More Wisdom from Joan Nathan – Review: King Solomon’s Table

In her last book, Quiches, Kugels, and Couscous: My Search for Jewish Cooking in France, Joan Nathan discovered the breadth of international influences on the cooking of one ethnic group in one country.  Now, she has expanded her range to include the entire world.

Joni Sesma Assists Joan Nathan with a Demo at the Gaithersburg Book Festival

Joni Sesma Assists Joan Nathan with a Demo at the Gaithersburg Book Festival

Joan Poses with a Fan at a Signing at Moti's Market

Joan Poses with a Fan at a Signing at Moti’s Market

In King Solomon’s Table: A Culinary Exploration of Jewish Cooking from Around the World, she searches out dishes that have been cooked by members of the Diaspora for hundreds (even thousands) of years, many using ingredients that could have been brought to ancient Israel by the bevy of wives that famous monarch married to cement alliances – by some counts, seven hundred wives and three hundred mistresses!

Not only did the spices come in by marriage, but the king fed his other appetites by sending traders to the ends of the known world, bringing materials to build his great Temple and enriching the lives of his subjects with the imported products.

And, centuries later, after the Babylonian exile and return, when the Romans forced the Jews to disperse, they took those foodways with them.  Across the miles and years, the exiles adapted their food to local ingredients, always constrained by the rules of kashrut: one may eat only cloven-hoofed animals that chew their cud; no shellfish allowed; and cooks must separate milk-based dishes from meat.

Before we reach the wide-ranging treasury of recipes, there is a fascinating history of the Jews and their food, beginning with Babylonian cuneiform tablets from 1700 BCE, the earliest known recorded recipes.  Alas, Joan does not transcribe any of these for us, but she does include a reference in the book’s extensive bibliography.

And those recipes, how cookable are they?  Very, for she has adapted them for modern methods, and includes suggestions for substitutions.  Each one includes a story about its source and a description of how she has changed it, if necessary.  As they are grouped by conventional categories (Morning, Starters, Salads, Soups, etc.), the temporal and geographic threads of history are obscured, and dishes from various continents and centuries are bunched up together.  Still, each sounds tastier than the next.  It was hard to decide what to try, but my method devolved to the following: I went with what I happened to have on hand.

I had a little sample bottle of argan oil, and the recipe for “Green Salad with Baby Lettuce, Flowers, and an Argan Oil Dressing with Shallots” was just the thing.  I discovered that argan oil has a delicious, nutty taste that come through in the dressing, even mixed with olive oil, rice vinegar, and garlic; and, bonus, it emulsifies immediately and doesn’t separate (at least for the short while between mixing and dressing).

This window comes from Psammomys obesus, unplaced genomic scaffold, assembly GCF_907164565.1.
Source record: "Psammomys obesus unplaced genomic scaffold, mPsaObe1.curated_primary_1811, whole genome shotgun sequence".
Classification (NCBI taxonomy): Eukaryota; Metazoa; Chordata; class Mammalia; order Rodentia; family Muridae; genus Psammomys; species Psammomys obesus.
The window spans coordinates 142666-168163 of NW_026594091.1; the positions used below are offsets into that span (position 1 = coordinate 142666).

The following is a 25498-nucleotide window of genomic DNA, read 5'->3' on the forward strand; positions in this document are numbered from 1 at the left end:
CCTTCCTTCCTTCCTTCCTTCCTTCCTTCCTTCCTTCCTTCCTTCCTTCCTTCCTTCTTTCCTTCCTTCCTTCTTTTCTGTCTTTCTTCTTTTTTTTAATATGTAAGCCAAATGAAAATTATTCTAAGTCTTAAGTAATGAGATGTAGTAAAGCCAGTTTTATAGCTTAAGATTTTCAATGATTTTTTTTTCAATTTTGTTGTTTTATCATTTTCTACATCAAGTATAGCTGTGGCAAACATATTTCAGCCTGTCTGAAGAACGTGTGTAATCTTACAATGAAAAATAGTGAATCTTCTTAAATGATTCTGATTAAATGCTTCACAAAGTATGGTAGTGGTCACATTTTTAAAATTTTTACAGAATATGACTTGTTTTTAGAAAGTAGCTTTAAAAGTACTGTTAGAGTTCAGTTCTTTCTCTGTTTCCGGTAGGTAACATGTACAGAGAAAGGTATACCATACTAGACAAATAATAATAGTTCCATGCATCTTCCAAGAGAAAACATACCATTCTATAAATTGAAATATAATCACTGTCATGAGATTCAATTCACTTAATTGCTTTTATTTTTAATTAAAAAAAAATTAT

“Tunisian Carrot Salad with Cumin, Coriander, and Caraway” was delicious up until the addition of the harissa, which made it hot, hot, hot!  So, caveat eater.

Carrots, Harissa on the Side

Carrots, Harissa on the Side

No such warning need be given for the “Couscous con le Sarde: Sardines with Fennel, Onions, Currents and Pine Nuts over Couscous,” which I made with flounder, following Joan’s suggestion to substitute whitefish for the sardines.  I found this made the dish a little bland, but adding more lemon juice and salt perked it up.

Couscous Sans le Sarde

Couscous Sans le Sarde

The best dish I tried was the “Indian Chicken with Cardamom, Cumin, and Cilantro.”  I was delighted to discover that I had all of the 14 herbs and spices called for in my pantry, refrigerator or garden, and here’s a picture of some of them:

Indian Chicken Spices

Indian Chicken Spices

Ready the Condiments!

Ready the Condiments!

It was delicious, and well worth the trouble to get them all together.

And now for the quibble: the book weights 3 1/2 pounds. You need a cookbook holder to prop it up, and some of the recipes suffer from DOT (Dreaded Overleaf Transgression), which would make it No Fun to try to cook them while flipping the pages.

But this is a small price to pay for the stories, recipes and vision of a people surviving, deliciously, for thousands of years.

King Solomon’s Table: A Culinary Exploration of Jewish Cooking from Around the World, by Joan Nathan, Knopf, New York, 2017.

About Judy

I have been cooking and eating all my life. I help run the Olney Farmers and Artists Market in Olney, Maryland, arrange their weekly chef demos and blog from that website (olneyfarmersmarket.org) on Market matters. This personal blog is for all things foodie: cookbooks, products, restaurants, eating.
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